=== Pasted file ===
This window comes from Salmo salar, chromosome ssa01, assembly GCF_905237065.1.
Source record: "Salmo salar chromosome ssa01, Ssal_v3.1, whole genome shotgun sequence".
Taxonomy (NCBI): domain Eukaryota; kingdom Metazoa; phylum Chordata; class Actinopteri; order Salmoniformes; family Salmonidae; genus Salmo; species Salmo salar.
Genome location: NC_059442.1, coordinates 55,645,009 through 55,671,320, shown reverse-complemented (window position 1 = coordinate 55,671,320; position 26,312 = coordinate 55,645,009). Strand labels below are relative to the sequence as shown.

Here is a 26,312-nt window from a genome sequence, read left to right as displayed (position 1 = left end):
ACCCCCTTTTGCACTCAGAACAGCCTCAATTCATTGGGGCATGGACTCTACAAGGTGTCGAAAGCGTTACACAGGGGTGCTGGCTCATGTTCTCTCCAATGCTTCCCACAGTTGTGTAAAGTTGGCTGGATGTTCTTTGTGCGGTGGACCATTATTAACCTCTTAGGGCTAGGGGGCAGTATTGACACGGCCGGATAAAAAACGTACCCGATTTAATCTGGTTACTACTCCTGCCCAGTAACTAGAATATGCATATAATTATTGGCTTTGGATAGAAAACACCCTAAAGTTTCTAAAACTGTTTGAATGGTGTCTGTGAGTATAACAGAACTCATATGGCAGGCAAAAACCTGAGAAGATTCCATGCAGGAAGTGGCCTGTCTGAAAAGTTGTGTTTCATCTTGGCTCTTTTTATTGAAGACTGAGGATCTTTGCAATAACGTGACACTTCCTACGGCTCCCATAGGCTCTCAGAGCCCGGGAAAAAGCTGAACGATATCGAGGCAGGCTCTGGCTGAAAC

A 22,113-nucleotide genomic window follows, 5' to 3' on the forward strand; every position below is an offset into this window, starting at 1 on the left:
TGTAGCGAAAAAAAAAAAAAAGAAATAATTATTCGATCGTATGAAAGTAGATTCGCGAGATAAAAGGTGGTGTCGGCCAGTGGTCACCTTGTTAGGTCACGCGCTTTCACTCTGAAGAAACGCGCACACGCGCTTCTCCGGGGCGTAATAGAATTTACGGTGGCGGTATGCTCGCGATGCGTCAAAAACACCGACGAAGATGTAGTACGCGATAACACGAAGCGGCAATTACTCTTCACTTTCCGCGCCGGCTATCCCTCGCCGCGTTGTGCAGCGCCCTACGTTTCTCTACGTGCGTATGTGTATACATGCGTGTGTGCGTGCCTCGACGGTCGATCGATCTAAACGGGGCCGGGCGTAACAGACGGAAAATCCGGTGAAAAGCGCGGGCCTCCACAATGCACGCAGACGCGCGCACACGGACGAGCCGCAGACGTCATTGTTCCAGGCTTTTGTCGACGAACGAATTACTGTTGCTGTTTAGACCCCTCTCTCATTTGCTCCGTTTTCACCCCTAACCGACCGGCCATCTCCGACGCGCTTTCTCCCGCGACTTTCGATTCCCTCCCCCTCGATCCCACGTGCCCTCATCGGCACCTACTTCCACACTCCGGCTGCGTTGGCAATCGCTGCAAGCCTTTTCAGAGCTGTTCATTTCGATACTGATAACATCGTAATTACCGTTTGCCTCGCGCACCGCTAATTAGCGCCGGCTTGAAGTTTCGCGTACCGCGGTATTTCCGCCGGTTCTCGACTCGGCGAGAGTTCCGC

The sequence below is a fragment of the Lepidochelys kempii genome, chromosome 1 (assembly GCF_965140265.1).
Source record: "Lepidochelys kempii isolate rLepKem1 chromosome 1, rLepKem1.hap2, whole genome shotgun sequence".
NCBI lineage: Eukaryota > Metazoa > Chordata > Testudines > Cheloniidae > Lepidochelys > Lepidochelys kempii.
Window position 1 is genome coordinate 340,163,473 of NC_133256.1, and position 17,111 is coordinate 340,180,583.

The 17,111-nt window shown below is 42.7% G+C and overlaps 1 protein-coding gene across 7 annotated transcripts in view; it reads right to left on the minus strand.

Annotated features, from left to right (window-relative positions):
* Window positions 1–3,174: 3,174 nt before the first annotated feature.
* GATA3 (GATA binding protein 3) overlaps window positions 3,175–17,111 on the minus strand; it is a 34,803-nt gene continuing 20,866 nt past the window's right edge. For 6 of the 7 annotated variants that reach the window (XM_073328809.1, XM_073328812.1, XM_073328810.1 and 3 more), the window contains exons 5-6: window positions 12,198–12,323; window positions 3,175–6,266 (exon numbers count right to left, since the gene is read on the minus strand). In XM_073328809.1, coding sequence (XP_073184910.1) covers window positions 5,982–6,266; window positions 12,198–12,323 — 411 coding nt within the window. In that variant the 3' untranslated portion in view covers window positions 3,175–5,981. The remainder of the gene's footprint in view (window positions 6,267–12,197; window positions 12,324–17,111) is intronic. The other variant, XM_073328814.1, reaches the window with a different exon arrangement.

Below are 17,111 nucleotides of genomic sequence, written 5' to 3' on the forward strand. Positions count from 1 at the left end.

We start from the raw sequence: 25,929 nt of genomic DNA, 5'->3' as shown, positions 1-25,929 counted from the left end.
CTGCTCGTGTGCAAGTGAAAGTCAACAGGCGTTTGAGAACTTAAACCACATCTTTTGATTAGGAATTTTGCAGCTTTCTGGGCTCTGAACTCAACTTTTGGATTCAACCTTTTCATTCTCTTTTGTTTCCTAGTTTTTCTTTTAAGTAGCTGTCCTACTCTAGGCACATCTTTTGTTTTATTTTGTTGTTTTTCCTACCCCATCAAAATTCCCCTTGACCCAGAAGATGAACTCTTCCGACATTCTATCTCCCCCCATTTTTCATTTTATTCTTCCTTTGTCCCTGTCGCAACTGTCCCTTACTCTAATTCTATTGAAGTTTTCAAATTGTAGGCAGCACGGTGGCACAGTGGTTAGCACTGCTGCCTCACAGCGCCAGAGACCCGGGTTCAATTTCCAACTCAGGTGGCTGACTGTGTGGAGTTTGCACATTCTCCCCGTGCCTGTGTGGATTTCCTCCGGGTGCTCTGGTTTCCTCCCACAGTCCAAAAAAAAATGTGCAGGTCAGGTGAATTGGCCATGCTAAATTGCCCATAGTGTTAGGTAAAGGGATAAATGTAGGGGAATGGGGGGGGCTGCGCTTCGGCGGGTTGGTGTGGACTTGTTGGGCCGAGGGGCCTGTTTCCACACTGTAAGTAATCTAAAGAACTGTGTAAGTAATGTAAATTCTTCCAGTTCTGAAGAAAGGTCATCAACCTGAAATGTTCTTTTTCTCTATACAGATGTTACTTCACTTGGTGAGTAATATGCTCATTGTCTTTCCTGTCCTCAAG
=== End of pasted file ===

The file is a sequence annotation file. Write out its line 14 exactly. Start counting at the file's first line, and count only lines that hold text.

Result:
Annotated features, from left to right (window-relative positions):